Professor Daud Ali
Last year we were pleased to announce the appointment of Professor Daud Ali to Editor of the journal following the end of Professor Ansari’s tenure. Journal submissions, which had been closed during the handover period, reopened this week. To coincide with the resumption of the Journal’s activity, Professor Ali has kindly written a piece for the blog introducing himself and his plans for the Journal.
I am an historian of early and medieval India. I was trained in the History Department at the University of Chicago and during the formative years of my career served as one of four South Asian historians in the department of history at the School of Oriental and African Studies in London. Since 2009, I have been in an area studies department at the University of Pennsylvania. My research has spanned a wide variety of subjects and themes relating mostly to pre-Sultanate India. I am very honoured as well as excited to take on the editorship of the JRAS. As incoming editor, I would also like to thank Sarah Ansari for her many years of service to the journal, and I hope to not have to rely too much on her wisdom during the initial period of my tenure.
My vision as editor of the journal at this point is three-fold. First, I hope to pursue the traditional mission of the journal with its interdisciplinary strengths in various fields related to Asian Studies, as well as ensuring that the journal engages with important new trends and directions in the field of Asian Studies. This is crucial in keeping the journal relevant and at the forefront of the fields it covers. Second, I would like to raise the profile of the journal in the US academic environment, where it is surely recognized but often with a hint of reticence by non-specialists. Our goal should be to increase its name recognition among non-specialists so that it is seen as an attractive publishing destination for junior scholars thinking of their tenure dossiers. How this can best be achieved will be a matter for discussion. Finally, I intend on working towards the journal’s healthy future in an increasingly complex, financially threatened, and perhaps uncertain online publishing environment. This will mean working very closely with our colleagues at Cambridge University Press, especially Sally Hoffmann who is the executive publisher for humanities and social science journals, and continuing to develop in a flexible and pragmatic way the essential management and administrative underpinnings of the journal, based in the office in Stephenson Way. To this end one of our first tasks will be to pursue the possibility of establishing a separately designated book review editor to handle the demanding job of managing and coordinating book reviews in an environment where the circulation of printed review copies is increasingly being seen as superfluous.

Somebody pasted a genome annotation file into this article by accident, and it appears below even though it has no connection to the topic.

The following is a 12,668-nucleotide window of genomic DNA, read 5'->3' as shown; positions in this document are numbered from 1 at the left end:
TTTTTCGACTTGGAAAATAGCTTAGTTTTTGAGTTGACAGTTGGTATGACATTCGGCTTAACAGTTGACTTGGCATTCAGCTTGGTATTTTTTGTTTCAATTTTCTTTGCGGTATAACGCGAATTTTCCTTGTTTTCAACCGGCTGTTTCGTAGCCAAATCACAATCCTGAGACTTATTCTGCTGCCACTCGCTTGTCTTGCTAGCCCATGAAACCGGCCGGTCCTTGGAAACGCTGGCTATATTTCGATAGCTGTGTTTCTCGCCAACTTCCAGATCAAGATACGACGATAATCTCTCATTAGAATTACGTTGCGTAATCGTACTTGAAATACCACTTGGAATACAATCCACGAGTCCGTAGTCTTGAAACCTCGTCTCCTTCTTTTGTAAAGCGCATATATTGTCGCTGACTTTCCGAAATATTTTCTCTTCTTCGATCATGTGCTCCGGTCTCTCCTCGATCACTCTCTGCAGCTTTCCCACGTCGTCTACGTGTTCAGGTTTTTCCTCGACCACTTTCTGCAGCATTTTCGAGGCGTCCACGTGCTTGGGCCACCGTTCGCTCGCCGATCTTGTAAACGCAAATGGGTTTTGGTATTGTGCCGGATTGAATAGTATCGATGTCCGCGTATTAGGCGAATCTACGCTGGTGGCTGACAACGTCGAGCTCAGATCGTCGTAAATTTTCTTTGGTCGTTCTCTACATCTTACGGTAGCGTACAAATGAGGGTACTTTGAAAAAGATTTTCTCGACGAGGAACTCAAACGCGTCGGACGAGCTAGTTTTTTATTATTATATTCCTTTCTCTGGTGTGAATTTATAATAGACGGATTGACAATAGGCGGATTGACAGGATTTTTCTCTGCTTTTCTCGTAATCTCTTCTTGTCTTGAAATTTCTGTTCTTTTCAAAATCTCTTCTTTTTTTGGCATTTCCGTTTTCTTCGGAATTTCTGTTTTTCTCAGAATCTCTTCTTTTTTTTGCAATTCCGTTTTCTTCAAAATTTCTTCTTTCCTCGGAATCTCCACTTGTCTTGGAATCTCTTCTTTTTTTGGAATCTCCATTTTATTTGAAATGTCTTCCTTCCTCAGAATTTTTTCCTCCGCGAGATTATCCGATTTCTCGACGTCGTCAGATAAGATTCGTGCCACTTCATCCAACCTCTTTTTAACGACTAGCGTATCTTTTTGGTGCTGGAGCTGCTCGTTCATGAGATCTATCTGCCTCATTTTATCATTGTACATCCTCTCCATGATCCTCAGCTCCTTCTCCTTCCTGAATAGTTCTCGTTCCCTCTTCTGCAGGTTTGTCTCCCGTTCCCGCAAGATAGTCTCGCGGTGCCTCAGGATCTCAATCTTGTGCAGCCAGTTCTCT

My style of leadership will be consultative and transparent. I will work with the larger editorial board as well as a team of associate editors in all matters relating to the journal—and particularly to develop content, strategy and innovation. There will be more communications from me in the near future, but for the moment I want to say once again how excited I am to take on this role and look forward to the feedback of the RAS community.
Bicentenary of the Société Asiatique
Last week Dr Alison Ohta, Director of the Royal Asiatic Society, gave a presentation to members of the Société Asiatique in celebration of its bicentenary. For this week’s blog Dr Ohta has written about the early relationship between the two learned societies which was the subject of her presentation.